A year ago, this might have seemed like a foolish question. An autonomous car racing in the Indianapolis 500 Mile Race? Ha! When pigs fly!
One of the first things you may notice about the Borg Warner Trophy is that the winning driver of each Indy 500 Race is commemorated with a small portrait/sculpture of their face in bas-relief along with a small plaque with their name, winning year and winning average speed. Today, 105 faces grace the trophy.
The Indianapolis Motor Speedway (IMS) website provides the following details:
“The last driver to have his likeness placed on the original trophy was Bobby Rahal in 1986, as all the squares had been filled. A new base was added in 1987, and it was filled to capacity following Gil de Ferran’s victory in 2003. For 2004, Borg-Warner commissioned a new base that will not be filled to capacity until 2034.”
On 11 January 2021, the Indianapolis Motor Speedway along with Energy Systems network announced the Indy Autonomous Challenge (IAC), with the inaugural race taking place at the IMS on 23 October of 2021. The goal of the IAC is to create the fastest autonomous race car that can complete a head-to-head 50 mile (80.5 km) race at IMS. The challenge, which offers $1.5 million in prize money, is geared towards college and university teams. The IAC website is here: https://www.indyautonomouschallenge.com
The IAC organizers state that this challenge was “inspired and advised by innovators who competed in the Defense Advanced Research Projects Agency (DARPA) Grand Challenge, which put forth a $1 million award in 2004 that created the modern automated vehicle industry.”
All teams will be racing an open-wheel, automated Dallara IL-15 race car that appears, at first glance, quite similar to conventional (piloted) 210 mph Dallara race cars used in the Indy Lights race series. However, the IL-15 has been modified with hardware and controls to enable automation. The automation systems include an advanced set of sensors (radar, lidar, optical cameras) and computers. Each completed race car has a value of more than $1 million. The teams will focus primarily on writing the software that will process the sensor data and drive the cars. When fully configured for the race, the IAC Dallara IL-15 will be the world’s fastest autonomous automotive vehicle.
Originally, 39 university teams from 11 counties and 14 states had applied to compete in the IAC. As of mid-January 2021, the IAC website lists 24 teams still actively seeking to qualify for the race.
The race winner will be the first team whose car crosses the finish line after a 20-lap (50 mile / 80.5 km) head-to-head race that is completed in less than 25 minutes. This requires an average lap speed of at least 120 mph (193 kph) and an average lap time of less than 75 seconds around the 2.5 mile (4 km) IMS race track.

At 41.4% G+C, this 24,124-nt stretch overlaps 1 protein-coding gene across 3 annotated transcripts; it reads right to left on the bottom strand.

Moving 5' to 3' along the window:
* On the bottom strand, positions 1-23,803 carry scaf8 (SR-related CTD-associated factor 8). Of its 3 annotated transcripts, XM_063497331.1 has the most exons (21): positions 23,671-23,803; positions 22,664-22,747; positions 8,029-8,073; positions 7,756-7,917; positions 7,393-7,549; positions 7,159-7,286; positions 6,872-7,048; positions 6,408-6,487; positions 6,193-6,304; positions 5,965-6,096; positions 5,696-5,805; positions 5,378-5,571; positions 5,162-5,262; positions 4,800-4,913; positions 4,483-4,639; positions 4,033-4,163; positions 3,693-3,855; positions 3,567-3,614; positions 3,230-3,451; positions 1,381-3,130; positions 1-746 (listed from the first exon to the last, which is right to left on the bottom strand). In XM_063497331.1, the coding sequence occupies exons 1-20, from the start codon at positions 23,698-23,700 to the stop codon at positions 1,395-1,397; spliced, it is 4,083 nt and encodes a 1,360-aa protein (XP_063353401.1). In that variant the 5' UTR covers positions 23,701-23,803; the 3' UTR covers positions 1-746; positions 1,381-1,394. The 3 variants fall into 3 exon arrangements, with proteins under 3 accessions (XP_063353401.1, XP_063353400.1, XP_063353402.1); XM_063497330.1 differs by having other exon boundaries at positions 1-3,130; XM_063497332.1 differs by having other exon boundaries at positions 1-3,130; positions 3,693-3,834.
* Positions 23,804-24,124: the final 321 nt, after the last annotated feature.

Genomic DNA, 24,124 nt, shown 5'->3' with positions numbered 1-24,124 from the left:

In comparison, Indy Light races at IMS from 2003 to 2019 have had an average winning speed of 148.1 mph (238.3 kph) and an average winning lap time of 60.8 seconds. All of these races were run with cars using a Dallara chassis. The highest winning average speed for an Indy Lights race at IMS was in 2018, when Colton Herta won in a Dallara-Mazda at an average speed of 195.0 mph (313.8 kph) and an average lap time of 46.1 seconds, with no cautions during the race.
Milestones preceding the autonomous race are listed on the IAC website here: https://www.indyautonomouschallenge.com/timeline
Key milestones include:
- 27 – 29 May: Vehicle distribution to the teams
- 5 – 6 June: Track practice #1
- 4 – 6 September: Track practice #2
- 19 – 20 October: Track practice #3
- 21 – 22 October: Final race qualification
- 23 October: Race day
The winning team will receive a prize of $1 million, with the second and third place teams receiving $250,000 and $50,000, respectively.
The IAC race will be held more than 17 years after the first of three DARPA Grand Challenge autonomous vehicle competitions that were instrumental in building the technical foundation and developing broad-based technical competencies related to autonomous vehicles. A quick look at these DARPA Grand Challenge races may help put the upcoming IAC race in perspective.
The first DARPA Grand Challenge autonomous vehicle race was held on 13 March 2004. From an initial field of 106 applicants, DARPA selected 25 finalists. After a series of pre-race trials, 15 teams qualified their vehicles for the race. The “race course” was a 140 mile (225 km) off-road route designated by GPS waypoints through the Mojave Desert, from Barstow, CA to Primm, NV. You might remember that no vehicles completed the course and there was no winner of the $1 million prize. The vehicle that went furthest was the Carnegie Mellon Sandstorm, a modified Humvee sponsored by SAIC, Boeing and others. Sandstorm broke down after completing 7.36 miles (11.84 km), just 5% of the course.